These two types of revelation are alluded to in the two Torah portions Behar and Bechukosai, and in particular to their names. Among the various types of inorganic matter, a mountain (har) is in a way similar to organic matter (since more earth falls upon it and it “grows,” so to speak). This represents the growth and adaptation characteristic of the universe, “ten utterances.” Bechukosai, on the other hand, comes from the word “engraved” (chakikah). Unlike letters which are written with ink on paper, engraved letters have no existence independent of the rock in which they are engraved. This nullification of the letters corresponds to the nullification of the universe which corresponds to the revelation of the “one utterance.”

The ultimate revelation is when both these advantages are present. This is the idea of the expression dirah b’tachtonim (“dwelling place in the lower worlds”). The word dirahindicates a revelation of the essence of G‑d, whereas tachtonim emphasizes the lower worlds. Having both together indicates that this highest revelation has the ability to penetrate the lower worlds.

The way to combine both these G‑dly revelations is through a revelation which is higher than them both. This third revelation corresponds to the midbar (desert). The reason for this is because a desert is unfit for human habitation. This can be taken in a negative way, i.e. because it is so low that it is not suitable for humans. It can also be seen in a positive light, i.e. that it transcends anything a human being could possibly reach.

According to this, we can answer both of the questions which we originally asked. Parshas Behar does not begin with the mention of the desert because it expresses the “ten utterances” which are on the level of the world. On the contrary; it stresses the significance of worldly existence, and therefore mentions a mountain (Mount Sinai) which is the opposite of nullifying existence. Parshas Bechukosai emphasizes the other extreme, the nullification of existence, as mentioned above. After dealing with both extremes, the Torah then has Parshas Bamidbar, which is higher than these two extremes and therefore has the ability to combine them both.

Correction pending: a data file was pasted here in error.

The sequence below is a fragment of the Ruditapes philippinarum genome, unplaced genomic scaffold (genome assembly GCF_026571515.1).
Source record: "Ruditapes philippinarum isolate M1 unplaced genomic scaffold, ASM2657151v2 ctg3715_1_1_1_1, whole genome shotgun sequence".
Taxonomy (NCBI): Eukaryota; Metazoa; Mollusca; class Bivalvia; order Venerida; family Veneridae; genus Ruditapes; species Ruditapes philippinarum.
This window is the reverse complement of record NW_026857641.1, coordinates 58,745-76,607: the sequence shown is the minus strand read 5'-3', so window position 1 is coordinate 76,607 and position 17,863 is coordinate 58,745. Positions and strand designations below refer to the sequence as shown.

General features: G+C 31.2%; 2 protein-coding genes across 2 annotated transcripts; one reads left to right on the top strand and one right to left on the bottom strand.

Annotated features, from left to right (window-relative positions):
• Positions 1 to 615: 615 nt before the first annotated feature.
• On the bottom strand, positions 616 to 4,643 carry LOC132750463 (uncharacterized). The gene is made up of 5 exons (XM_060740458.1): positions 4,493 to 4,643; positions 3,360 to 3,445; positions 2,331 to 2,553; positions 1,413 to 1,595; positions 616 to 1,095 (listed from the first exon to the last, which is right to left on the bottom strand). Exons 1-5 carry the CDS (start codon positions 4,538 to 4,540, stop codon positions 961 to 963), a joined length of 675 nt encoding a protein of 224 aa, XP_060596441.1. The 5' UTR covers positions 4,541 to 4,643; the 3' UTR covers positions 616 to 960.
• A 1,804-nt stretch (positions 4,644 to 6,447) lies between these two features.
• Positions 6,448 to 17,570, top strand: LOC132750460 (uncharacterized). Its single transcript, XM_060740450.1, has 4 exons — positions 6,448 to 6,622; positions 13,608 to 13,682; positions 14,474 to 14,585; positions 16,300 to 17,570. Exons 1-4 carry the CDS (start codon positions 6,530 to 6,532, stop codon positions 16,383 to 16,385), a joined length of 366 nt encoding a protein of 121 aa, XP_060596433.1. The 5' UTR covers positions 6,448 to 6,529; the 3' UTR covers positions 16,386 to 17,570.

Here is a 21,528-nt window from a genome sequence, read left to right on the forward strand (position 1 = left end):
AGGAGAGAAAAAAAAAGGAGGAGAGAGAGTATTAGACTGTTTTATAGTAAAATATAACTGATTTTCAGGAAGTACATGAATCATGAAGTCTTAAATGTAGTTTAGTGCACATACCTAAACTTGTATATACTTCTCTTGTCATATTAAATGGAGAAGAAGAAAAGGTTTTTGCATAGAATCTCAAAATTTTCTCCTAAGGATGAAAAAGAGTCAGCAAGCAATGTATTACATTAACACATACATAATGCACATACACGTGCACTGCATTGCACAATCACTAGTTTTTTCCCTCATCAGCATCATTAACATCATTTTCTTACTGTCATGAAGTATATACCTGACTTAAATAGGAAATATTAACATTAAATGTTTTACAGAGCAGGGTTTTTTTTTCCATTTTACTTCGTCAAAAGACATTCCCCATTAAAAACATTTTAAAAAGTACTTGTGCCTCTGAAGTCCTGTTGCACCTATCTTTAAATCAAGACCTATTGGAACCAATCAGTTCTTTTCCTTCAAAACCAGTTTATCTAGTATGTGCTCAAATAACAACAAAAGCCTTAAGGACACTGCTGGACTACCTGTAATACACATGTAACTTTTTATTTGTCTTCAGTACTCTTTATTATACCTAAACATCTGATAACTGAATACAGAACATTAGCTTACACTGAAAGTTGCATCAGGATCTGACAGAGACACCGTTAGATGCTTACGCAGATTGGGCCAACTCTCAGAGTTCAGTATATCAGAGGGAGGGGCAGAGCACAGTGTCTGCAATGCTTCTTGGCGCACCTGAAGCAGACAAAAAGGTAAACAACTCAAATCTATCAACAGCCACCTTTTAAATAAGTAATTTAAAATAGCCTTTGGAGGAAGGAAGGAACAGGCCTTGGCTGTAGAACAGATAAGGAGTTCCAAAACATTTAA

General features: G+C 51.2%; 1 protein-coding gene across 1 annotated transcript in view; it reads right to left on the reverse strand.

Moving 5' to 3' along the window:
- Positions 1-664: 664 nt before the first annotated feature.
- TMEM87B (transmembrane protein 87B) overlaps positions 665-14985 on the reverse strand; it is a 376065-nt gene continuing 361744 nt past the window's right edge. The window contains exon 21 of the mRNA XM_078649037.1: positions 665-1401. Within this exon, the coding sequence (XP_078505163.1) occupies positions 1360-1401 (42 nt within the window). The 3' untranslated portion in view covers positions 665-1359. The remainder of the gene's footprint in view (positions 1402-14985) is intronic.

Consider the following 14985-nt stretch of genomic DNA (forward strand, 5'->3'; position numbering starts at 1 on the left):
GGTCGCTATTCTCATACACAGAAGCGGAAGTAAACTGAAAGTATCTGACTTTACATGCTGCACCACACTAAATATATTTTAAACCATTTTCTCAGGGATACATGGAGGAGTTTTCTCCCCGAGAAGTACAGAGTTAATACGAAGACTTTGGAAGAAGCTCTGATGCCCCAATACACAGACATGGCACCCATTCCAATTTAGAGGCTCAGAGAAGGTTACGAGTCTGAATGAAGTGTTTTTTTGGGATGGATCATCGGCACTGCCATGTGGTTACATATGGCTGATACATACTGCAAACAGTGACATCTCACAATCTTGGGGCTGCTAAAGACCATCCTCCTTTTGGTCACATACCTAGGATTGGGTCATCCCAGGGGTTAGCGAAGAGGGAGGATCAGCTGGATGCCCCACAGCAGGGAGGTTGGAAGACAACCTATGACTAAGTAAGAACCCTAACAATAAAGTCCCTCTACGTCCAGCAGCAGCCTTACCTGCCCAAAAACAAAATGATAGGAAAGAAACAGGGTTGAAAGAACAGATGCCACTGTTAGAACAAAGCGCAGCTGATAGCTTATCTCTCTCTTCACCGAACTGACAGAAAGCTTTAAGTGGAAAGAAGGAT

This also explains why the Torah was given in a desert rather than in a place owned by Jews. A place of communal ownership corresponds to the level of Torah which is within the grasp of the Jewish people (“ten utterances”). The Torah was given in a desert in order to allude to the higher dimension of Torah which is completely beyond human grasp. In this way we receive the dimension of Torah which is completely united with G‑d. This will be accomplished completely in the days of Mashiach, when (G‑d said), “A new Torah will come out from Me” (Isaiah 51:4). The word iti (“from Me”) refers to the Torah as it is completely united with G‑d. This level will nevertheless “come out” to the level of each individual.

* * *

2. The preparation for the giving of the Torah was the unification of the Jewish people in the Sinai desert. This is alluded to in the verse vayichan sham Yisrael (“and the Jews encamped there”), where the word vayichan is in singular tense (“and he encamped”). This indicates that the Jews became united a single person. The way to attain this level of unity and ahavas Yisrael is through self-nullification. Only through bittul is it possible to avoid strife and achieve true ahavas Yisrael.

On the other hand, we see that receiving the Torah is also connected to a certain degree with the person feeling his own existence. He must learn Torah with a full measure of understanding, bringing the Torah to the level of his own intellect. We therefore see again the two extremes similar to the “ten utterances” (connected with a feeling of the importance of individual existence), and the “one utterance” (connected with the bittul of all existence).